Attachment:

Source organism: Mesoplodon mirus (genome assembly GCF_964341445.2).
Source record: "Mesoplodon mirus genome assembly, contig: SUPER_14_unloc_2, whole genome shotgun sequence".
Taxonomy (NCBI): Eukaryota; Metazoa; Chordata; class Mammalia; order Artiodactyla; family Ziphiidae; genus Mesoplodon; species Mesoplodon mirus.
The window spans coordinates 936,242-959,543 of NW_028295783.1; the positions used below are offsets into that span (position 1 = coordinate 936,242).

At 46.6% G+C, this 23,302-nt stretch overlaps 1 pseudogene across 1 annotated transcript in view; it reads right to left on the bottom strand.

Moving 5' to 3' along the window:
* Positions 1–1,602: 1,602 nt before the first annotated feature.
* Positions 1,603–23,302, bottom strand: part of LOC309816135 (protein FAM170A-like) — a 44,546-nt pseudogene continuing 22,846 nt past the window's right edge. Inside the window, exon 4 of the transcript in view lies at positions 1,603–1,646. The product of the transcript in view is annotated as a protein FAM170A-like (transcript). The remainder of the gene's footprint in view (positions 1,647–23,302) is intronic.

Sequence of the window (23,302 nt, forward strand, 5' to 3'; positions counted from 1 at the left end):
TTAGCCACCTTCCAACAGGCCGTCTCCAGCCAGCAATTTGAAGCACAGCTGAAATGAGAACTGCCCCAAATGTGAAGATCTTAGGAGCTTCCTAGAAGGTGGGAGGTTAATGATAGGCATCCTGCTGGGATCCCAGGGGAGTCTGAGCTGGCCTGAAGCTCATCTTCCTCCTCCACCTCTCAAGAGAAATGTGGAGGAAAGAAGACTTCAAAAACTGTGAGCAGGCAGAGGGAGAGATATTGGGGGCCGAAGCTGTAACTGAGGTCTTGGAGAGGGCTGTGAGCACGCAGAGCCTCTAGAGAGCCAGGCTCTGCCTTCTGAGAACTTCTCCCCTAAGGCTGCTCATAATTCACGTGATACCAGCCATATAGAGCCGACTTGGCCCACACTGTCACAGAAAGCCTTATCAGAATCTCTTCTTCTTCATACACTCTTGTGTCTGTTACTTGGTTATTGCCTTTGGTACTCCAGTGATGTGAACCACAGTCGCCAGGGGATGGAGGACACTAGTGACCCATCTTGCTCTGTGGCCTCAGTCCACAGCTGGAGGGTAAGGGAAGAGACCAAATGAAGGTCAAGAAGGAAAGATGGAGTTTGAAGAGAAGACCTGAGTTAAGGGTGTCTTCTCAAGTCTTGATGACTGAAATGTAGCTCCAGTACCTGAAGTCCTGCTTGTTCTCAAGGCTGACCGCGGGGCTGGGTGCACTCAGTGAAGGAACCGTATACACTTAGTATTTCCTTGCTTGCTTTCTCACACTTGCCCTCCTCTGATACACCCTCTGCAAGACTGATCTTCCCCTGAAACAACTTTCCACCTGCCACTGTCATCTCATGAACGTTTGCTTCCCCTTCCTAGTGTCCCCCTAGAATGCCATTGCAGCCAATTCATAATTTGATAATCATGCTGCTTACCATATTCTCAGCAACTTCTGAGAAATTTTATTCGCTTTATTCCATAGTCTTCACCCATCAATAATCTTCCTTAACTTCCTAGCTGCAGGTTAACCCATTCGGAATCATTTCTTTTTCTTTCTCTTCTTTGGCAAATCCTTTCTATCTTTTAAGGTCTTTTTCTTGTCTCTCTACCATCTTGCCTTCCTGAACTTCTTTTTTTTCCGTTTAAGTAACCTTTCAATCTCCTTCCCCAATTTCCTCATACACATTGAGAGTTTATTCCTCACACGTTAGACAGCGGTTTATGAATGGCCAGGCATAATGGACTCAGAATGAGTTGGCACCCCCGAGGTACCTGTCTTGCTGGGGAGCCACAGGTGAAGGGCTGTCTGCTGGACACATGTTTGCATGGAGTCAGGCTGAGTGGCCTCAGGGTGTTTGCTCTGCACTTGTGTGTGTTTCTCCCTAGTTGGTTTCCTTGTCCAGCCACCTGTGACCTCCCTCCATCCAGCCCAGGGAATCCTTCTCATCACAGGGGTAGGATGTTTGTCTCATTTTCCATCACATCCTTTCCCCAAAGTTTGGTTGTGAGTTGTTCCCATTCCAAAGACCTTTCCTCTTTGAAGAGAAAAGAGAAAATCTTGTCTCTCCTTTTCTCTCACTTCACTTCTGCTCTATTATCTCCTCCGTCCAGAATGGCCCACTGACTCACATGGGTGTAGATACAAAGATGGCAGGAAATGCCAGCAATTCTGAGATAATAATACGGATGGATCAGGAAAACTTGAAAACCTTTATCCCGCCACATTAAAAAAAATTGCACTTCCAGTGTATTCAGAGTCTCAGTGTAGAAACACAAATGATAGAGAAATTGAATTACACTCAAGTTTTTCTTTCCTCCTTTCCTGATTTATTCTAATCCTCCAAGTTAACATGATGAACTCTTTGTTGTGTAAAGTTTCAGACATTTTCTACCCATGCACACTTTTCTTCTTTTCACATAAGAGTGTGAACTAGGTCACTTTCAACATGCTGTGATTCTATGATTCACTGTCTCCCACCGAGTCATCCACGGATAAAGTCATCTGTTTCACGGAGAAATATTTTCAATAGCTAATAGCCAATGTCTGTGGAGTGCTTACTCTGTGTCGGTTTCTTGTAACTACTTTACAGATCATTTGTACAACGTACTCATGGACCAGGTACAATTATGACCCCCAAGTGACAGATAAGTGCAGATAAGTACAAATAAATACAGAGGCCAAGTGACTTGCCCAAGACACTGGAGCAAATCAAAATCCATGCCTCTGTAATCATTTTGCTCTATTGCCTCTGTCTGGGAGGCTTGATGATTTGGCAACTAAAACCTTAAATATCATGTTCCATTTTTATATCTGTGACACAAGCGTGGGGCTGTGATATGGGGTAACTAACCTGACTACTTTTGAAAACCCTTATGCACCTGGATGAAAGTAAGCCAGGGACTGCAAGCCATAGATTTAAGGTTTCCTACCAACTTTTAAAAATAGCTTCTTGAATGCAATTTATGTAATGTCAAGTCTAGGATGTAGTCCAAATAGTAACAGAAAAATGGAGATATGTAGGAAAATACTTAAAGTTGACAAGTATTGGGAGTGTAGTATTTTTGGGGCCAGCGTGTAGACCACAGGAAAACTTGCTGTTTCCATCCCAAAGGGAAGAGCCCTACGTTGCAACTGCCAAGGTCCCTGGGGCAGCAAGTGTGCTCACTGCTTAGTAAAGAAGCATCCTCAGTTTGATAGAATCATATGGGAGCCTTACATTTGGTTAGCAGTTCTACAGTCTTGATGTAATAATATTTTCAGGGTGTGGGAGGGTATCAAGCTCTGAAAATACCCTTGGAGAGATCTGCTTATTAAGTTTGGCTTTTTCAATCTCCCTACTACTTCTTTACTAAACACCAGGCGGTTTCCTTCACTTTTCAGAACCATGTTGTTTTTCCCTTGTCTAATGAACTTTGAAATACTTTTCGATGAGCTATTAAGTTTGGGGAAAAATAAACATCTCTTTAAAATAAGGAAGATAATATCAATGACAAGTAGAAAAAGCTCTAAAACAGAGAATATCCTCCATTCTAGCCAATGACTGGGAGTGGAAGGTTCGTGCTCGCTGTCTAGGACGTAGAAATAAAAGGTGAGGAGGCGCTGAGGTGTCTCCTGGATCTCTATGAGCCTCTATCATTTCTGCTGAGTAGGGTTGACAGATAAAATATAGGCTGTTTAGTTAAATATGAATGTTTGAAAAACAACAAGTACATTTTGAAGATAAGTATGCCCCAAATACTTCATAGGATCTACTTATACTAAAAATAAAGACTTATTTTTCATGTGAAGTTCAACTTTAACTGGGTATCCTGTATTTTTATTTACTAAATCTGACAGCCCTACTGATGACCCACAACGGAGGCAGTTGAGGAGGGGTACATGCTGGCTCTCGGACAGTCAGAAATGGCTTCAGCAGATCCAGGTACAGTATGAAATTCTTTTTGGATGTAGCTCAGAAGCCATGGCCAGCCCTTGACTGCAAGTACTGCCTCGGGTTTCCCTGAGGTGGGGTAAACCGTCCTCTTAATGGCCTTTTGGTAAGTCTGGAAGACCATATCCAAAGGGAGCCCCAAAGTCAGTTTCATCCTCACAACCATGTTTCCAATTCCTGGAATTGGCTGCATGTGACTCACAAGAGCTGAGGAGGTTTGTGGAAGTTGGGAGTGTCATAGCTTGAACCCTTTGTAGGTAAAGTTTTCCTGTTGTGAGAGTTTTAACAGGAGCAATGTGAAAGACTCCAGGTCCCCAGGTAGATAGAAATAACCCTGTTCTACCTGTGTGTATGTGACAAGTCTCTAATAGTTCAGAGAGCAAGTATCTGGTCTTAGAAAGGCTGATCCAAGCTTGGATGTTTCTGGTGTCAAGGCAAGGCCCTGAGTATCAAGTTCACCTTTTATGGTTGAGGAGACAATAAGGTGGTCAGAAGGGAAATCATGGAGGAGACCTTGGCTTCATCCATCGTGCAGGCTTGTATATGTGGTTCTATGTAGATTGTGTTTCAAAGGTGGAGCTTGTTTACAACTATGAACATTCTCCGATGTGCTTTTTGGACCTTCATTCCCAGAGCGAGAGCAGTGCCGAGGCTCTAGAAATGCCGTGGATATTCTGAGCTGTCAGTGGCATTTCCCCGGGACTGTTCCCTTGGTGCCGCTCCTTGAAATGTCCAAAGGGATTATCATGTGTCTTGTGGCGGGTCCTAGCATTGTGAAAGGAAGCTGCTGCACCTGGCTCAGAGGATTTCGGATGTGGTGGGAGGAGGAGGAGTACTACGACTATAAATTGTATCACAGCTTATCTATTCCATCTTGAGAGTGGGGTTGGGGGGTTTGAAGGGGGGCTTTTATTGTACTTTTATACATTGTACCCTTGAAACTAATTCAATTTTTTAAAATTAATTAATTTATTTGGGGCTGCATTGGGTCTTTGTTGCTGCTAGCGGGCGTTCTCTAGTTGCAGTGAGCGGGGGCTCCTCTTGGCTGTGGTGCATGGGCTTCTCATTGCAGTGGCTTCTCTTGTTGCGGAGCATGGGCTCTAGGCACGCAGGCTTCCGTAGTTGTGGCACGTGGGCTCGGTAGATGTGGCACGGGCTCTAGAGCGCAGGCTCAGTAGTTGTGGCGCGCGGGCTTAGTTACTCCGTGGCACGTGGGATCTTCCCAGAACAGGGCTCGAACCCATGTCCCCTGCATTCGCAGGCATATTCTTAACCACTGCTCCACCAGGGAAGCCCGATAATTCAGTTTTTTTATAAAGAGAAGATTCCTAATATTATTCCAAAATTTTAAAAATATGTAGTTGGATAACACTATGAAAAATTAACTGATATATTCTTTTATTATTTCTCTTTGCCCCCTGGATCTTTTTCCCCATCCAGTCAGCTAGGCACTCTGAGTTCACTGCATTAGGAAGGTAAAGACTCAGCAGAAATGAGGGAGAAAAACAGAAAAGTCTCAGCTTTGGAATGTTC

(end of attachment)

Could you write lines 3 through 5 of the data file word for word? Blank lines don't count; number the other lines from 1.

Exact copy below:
Taxonomy (NCBI): Eukaryota; Metazoa; Chordata; class Mammalia; order Artiodactyla; family Ziphiidae; genus Mesoplodon; species Mesoplodon mirus.
The window spans coordinates 936,242-959,543 of NW_028295783.1; the positions used below are offsets into that span (position 1 = coordinate 936,242).

At 46.6% G+C, this 23,302-nt stretch overlaps 1 pseudogene across 1 annotated transcript in view; it reads right to left on the bottom strand.